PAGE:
More than 7,000 people signed a petition submitted Wednesday asking Kern's Board of Supervisors and Gov. Gavin Newsom to halt the county's push to reinstate streamlined oil permitting.
Arriving one day before the county Planning Commission takes up the matter, the petition presented by a coalition of environmental and environmental-justice groups says minority communities are more likely to live near oilfields in Kern and as a result suffer from cancer, asthma and other chronic diseases.
Commissioners will host a public hearing and vote on whether to establish an over-the-counter oil permitting system and also recommend the Board of Supervisors certify a related environmental review of local oilfield activities' various impacts.
Set to start at 7 p.m., the online meeting is the latest step in a process that started in late 2012 when the local oil industry offered to fund a county attempt to achieve environmental clearance across virtually the entire valley portion of Kern County.
The petition called on county supervisors to abandon a project that estimates say could lead to approval of 67,000 new wells over 20 years. It said the board should "take steps to better protect the health and safety of local communities, and to diversify economic opportunities while transitioning the county to a clean energy economy."
It went on to say Newsom will never be a leader in environmental and climate justice until he does more to cut supply along with demand for oil. In line with supporters' assertions he has the authority to intervene, it calls on the governor to "protect frontline communities and to lead a just transition to a green energy future."
An initial version of the system approved in late 2015 offered regulatory certainty plus even state-level environmental coverage in exchange for substantial new drilling fees.
It was discontinued nearly a year ago after California's Fifth District Court of Appeals ruled in February the county had violated the California Environmental Quality Act, including by failing to disclose likely noise impacts and neglecting to cushion impacts on water and air quality. County staff have vowed to revise and reintroduce the system as many times as necessary until it passes legal muster.
Opponents of the county's permitting effort, who have promised to keep challenging the county in court, generally contend well-by-well environmental reviews are more appropriate than a regional assessment they say is bound to overlook site-specific impacts.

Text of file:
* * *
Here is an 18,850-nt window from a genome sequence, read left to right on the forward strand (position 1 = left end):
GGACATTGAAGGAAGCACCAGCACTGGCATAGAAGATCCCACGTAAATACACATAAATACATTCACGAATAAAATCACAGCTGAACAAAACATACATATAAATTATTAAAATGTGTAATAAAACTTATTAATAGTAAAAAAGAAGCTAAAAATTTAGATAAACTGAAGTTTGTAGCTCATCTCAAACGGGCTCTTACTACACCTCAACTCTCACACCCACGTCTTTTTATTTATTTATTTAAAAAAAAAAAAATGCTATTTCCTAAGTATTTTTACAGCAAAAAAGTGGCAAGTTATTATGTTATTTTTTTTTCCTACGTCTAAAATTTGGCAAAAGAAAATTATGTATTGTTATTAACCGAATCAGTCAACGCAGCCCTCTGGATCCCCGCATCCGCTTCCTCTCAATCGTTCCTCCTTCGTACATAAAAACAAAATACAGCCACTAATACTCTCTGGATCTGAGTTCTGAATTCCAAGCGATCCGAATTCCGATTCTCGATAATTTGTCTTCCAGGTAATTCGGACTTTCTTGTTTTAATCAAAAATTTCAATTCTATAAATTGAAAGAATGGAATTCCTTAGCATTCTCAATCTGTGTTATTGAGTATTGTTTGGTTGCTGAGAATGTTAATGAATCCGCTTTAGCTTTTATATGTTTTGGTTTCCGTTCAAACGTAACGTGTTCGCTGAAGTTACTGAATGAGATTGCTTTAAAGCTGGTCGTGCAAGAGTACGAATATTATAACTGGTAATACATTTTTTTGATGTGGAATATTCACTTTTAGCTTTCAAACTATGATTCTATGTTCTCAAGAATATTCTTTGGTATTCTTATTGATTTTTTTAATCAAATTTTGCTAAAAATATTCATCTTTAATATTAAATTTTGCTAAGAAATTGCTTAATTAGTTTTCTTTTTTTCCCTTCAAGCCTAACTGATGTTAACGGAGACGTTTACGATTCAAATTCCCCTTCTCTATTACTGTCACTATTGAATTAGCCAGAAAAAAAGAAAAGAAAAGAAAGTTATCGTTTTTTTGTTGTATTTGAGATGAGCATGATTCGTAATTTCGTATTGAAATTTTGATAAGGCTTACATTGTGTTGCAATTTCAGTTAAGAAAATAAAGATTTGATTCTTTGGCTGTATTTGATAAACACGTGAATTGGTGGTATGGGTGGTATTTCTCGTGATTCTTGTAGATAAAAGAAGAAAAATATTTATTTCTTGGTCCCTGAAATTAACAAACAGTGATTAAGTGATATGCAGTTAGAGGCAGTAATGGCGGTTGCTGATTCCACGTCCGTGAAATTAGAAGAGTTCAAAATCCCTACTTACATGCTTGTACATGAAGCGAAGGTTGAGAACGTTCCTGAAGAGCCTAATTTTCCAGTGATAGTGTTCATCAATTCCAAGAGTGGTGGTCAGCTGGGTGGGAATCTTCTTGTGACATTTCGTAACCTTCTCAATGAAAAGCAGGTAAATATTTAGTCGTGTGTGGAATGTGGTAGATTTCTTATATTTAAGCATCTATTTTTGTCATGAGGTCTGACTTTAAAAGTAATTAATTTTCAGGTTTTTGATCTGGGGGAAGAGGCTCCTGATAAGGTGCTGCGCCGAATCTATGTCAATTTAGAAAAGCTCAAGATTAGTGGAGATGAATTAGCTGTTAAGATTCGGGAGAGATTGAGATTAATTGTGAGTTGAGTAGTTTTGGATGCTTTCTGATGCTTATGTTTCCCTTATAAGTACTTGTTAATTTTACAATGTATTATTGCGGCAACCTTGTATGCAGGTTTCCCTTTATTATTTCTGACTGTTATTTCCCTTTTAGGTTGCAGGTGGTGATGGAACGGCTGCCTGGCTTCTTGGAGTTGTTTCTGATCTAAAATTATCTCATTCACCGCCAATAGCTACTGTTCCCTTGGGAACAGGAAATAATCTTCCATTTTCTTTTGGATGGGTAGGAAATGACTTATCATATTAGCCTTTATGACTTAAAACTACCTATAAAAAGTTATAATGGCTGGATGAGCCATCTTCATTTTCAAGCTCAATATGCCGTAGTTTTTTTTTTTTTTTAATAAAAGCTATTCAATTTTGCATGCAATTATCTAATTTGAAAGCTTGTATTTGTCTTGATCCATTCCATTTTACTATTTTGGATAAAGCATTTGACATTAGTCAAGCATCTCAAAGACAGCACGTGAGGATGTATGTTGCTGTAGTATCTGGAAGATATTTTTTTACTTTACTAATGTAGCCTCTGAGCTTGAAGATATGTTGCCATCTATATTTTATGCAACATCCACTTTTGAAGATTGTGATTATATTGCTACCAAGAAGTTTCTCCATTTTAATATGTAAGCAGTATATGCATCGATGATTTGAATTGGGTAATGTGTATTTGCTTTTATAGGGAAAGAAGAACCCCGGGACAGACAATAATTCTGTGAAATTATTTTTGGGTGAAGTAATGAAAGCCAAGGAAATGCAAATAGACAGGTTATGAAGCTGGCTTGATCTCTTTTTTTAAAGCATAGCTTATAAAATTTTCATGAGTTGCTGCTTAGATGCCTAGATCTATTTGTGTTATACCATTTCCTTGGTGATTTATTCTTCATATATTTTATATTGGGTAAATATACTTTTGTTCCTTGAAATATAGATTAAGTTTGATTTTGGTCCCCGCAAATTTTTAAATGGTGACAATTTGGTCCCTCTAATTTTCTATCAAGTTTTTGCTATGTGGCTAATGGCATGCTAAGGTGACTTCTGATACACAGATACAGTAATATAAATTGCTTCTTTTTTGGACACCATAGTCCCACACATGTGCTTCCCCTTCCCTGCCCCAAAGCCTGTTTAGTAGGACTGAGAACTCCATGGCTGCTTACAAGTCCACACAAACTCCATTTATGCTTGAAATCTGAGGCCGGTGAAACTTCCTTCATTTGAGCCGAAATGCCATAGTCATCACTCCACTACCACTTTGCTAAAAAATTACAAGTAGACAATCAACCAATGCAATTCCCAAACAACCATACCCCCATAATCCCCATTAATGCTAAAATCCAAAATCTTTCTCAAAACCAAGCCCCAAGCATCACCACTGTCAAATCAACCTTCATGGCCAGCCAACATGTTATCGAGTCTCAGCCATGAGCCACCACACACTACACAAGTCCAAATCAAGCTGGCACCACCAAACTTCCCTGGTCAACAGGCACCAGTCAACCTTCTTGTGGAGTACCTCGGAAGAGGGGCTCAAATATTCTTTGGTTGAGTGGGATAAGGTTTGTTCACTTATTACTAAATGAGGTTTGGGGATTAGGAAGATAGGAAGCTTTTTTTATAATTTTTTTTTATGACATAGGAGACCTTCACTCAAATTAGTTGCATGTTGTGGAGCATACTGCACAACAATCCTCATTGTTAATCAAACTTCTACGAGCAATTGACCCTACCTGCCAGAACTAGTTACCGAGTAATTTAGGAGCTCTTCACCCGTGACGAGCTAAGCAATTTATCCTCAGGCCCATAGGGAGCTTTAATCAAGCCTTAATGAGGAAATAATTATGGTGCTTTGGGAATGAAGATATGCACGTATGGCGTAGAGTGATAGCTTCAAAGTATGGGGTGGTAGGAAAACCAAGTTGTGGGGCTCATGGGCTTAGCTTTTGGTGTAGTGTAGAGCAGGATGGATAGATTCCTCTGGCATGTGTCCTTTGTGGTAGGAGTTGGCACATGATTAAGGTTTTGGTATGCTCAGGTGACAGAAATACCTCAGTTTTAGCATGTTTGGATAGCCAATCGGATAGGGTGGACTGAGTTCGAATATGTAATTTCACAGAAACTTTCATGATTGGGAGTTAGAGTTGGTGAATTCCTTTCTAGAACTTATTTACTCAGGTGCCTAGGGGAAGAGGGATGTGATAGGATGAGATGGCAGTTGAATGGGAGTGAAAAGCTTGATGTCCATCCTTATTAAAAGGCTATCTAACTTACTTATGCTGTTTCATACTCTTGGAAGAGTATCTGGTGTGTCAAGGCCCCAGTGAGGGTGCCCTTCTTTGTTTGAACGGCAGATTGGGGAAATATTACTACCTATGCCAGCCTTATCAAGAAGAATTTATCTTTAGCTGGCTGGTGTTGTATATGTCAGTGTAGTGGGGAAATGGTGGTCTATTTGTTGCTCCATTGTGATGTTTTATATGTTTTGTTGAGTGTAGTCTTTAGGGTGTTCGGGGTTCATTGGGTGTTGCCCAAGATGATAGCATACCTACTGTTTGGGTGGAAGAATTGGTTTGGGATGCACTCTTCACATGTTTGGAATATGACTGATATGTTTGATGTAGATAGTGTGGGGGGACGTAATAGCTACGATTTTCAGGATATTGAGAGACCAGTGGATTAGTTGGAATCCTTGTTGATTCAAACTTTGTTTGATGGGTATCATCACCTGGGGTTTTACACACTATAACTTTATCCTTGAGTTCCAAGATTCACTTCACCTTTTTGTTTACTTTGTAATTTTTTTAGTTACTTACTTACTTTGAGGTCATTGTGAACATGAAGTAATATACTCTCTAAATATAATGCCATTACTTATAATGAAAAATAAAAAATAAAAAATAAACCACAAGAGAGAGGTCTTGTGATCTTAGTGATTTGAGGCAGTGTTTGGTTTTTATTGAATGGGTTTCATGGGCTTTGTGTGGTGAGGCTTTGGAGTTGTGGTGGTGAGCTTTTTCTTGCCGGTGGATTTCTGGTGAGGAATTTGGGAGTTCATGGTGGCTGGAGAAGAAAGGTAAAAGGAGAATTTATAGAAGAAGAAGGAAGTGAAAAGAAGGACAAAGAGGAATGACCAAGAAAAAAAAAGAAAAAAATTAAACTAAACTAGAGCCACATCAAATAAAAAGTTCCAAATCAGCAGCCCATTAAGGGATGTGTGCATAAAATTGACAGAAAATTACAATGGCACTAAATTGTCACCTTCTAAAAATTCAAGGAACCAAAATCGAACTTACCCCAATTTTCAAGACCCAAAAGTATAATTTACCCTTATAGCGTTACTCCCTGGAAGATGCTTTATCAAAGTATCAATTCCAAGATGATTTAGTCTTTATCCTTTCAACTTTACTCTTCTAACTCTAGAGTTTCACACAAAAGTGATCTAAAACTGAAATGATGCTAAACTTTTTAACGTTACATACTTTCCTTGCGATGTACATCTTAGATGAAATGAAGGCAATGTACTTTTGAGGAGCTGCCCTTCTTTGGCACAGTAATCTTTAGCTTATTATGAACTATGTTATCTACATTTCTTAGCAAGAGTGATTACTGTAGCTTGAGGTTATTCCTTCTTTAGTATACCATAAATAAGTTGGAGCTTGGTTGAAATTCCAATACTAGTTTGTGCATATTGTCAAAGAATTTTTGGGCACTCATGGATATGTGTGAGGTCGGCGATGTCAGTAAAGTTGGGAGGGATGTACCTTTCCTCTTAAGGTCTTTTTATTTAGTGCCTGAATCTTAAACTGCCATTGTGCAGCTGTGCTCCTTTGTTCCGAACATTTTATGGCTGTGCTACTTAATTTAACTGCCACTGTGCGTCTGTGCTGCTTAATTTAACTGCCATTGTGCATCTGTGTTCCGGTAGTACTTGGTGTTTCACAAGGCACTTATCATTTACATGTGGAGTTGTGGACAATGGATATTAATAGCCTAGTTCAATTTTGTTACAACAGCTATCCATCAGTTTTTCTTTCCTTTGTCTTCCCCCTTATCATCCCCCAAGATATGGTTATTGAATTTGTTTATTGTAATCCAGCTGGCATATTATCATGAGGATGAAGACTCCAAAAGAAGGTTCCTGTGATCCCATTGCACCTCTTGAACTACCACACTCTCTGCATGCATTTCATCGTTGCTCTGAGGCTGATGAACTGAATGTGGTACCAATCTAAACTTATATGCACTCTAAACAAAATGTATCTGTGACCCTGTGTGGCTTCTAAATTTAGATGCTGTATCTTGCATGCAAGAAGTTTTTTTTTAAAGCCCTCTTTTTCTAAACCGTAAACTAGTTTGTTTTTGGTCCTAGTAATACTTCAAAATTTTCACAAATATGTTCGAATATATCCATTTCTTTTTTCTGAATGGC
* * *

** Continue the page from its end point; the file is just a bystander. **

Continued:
Also, some local farmers say the county's system wrongly gives oil companies the upper hand in negotiations pertaining to so-called "split estates," in which a grower controls the surface and an oil producer owns the underlying mineral rights.
The county has defended the process as generating substantial new revenue for a regional fund paying for air-quality improvements, and it notes that without the system oil producers don't even need a local permit.
Meanwhile, the county's oil industry strongly supports the county's proposal. It maintains local oil producers operate under the world's strictest regulations and that cutting domestic supply ahead of sharp drops in California's demand for oil only shifts jobs and sales revenue to foreign countries with lower environmental and other standards.
Members of the coalition behind the petition spoke online during a news conference Wednesday afternoon.
Anabel Marquez, president of Committee for A Better Shafter, said the county should not sacrifice local communities' health "in the name of the economy."
"We have to find a way that we can make our communities thrive without having to depend on the oil industry," she said.
Juan Flores, a community organizer with the Center for Race, Poverty & the Environment, which has offices locally in the Bay Area, said during the event Newsom should take action against the efforts of "hard-headed elected officials" in Kern who are supporting an industry already dying on its own.
He declined to say how specifically the environmental review shot down in court still falls short of legal standards. But Flores said local communities "need leadership from the state" to avoid having the same battle every five years.
Anyone may tune in to Thursday evening's Planning Commission meeting by going online to https://www.youtube.com/user/KGOVTV.
Interested parties are invited to email their comments ahead of time to firstname.lastname@example.org. Alternatively, commenters may leave a voicemail comment by calling 661-862-5011, making sure to reference the commission's Agenda Item 1.